The Financial Crisis in Russia

  • Pekka Sutela


In August 1998, Russia experienced a classical financial crisis, combining a currency crisis, a banking crisis, and a debt crisis. As the ruble collapsed from about 6 Russian rubles for 1 U.S. dollar to 20-25 rubles for each dollar, the aggregate capital of the banking system dropped very close to zero, if not below. Even the payment system temporarily ground almost completely to a halt, and the country declared a moratorium on much private foreign debt and defaulted on all ruble-denominated public debt. Since that time, Russia has defaulted on many currency debts, as well. The main macroeconomic achievements of Russia’s stabilization policies since 1995—low inflation and a stable exchange rate—were gone. It was obvious that the possibility of economic growth, first visible in 1997, again had to be postponed. The 1997 stabilization was seen not as the natural outcome of consistent policies, but as a windfall created by an exceptional net capital inflow of 15 billion U.S. dollars (BUSD) to the federal government and 6.2 BUSD of foreign direct investment, 2.2 BUSD of portfolio investment, and 7.4 BUSD of net loans to the private sector. The year 1997 was also one of exceptionally large capital flight. Russia’s crisis, in spite of the country’s marginal position in the international trading system, sent shock waves through global financial markets, largely because of two reasons: the country had become a major borrower of short-term capital and a full-scale sovereign default was deemed possible. The debate on whether the Washington consensus “lost Russia” started a general discussion on the future of the international financial system. In retrospect, the peculiarities of the Russian crisis become more visible.


Exchange Rate Financial Crisis Central Bank Real Exchange Rate Asian Crisis 
These keywords were added by machine and not by the authors. This process is experimental and the keywords may be updated as the learning algorithm improves.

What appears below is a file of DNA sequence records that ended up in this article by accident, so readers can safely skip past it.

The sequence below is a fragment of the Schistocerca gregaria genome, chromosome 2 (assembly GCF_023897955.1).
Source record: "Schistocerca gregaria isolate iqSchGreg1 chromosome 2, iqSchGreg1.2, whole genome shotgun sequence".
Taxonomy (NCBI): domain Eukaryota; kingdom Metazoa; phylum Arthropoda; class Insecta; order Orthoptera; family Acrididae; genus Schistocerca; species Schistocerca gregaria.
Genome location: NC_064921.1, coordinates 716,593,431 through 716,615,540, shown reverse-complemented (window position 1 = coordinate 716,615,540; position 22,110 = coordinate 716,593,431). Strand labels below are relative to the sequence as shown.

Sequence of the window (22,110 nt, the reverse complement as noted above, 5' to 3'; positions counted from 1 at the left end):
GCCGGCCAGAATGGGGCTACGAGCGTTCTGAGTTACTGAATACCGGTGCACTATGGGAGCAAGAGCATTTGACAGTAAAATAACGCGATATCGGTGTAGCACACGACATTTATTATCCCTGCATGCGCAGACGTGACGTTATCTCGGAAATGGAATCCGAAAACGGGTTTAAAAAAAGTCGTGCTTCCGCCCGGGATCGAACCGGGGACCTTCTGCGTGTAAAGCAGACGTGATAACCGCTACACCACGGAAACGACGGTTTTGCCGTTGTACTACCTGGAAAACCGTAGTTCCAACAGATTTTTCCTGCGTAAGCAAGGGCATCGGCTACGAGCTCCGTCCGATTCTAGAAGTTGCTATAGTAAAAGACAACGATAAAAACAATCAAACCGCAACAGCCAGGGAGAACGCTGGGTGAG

Unable to display preview. Download preview PDF.

Unable to display preview. Download preview PDF.


  1. Alexashenko, Sergey, 1999, Bitva za rubl’, Moscow: AlmaMater.Google Scholar
  2. Blasi, Joseph, Maya Kroumova, Douglas Kruse, and Andrei Shleifer, 1997, Kremlin Capitalism, Ithaca, NY: Cornell University Press.Google Scholar
  3. Boycko, Maxim, Andrei Shleifer, and Robert Vishny, 1995, Privatizing Russia, Cambridge MA: Massachusetts Institute of Technology Press.Google Scholar
  4. Dmitriyev, Mikhail, Mikhail Matovnikov, Leonid Mikhailov, and Lydmila Sycheva, 1998, “Russian stabilization policy and the banking sector, as reflected in the portfolios of Moscow banks in 1995-97,” Review of Economies in Transition, Bank of Finland, Vol. 7, pp. 29–57.Google Scholar
  5. Dmitriyev, Mikhail, and Sergey Surkov, 1999, “Dokhodnyi paternalism,” Ekspert, Sentyabr’ 13.Google Scholar
  6. Filatotchev, Igor, Mike Wright, and Michael Bleaney, 1999, “Privatization, insider control, and managerial entrenchment in Russia,” Economics of Transition, Vol. 2, pp. 481–504.CrossRefGoogle Scholar
  7. Halpern, Laszlo, and Charles Wyplosz, 1998, “Equilibrium exchange rates in transition economies: Further results,” Center for Economic Policy Research and East-West Institute, mimeo, November.Google Scholar
  8. —, 1996, “Equilibrium exchange rates in transition economies,” International Monetary Fund, working paper, No. WP/96/125, November.Google Scholar
  9. Korhonen, Iikka, 1998, “The sustainability of Russian fiscal system,” Review of Economies in Transition, Bank of Finland, Vol. 1, pp. 5–12.Google Scholar
  10. Malleret, Thierry, Natalia Orlova, and Vladimir Romanov, 1999, “What loaded and triggered the Russian crisis?,” Post-Soviet Affairs, Vol. 2, pp. 107–129.Google Scholar
  11. Montes, Manual F., and Vladimir V. Popov, 1999, The Asian Crisis Turns Global, Singapore: Institute for Southeast Asian Studies.Google Scholar
  12. Perotti, Enrico, 1999, “Financial-industrial groups and financial crisis: Lessons for Russia,” The Stockholm Report on Transition, Vol. 1.Google Scholar
  13. Powell, Bill, and Yevgenia Albats, 1999, “Summer of discontent,” Newsweek, January 18.Google Scholar
  14. Sapir, Jacques, 1999, “Russia’s crash of August 1998: Diagnosis and prescription,” Post-Soviet Affairs, Vol. 1, pp. 1–36.Google Scholar
  15. Shleifer, Andrei, and Robert Vishny, 1999, The Grabbing Hand of the State, Cambridge MA: Harvard University Press.Google Scholar
  16. Slay, Ben, 1999, “An interpretation of the Russian financial crisis,” Post-Soviet Geography and Economics, Vol. 3, pp. 206–214.Google Scholar
  17. Sutela, Pekka, 1998, The Road to the Russian Market Economy, Helsinki: Kikimora.Google Scholar

Copyright information

© Springer Science+Business Media New York 2000

Authors and Affiliations

  • Pekka Sutela
    • 1
  1. 1.Bank of FinlandFinland

Personalised recommendations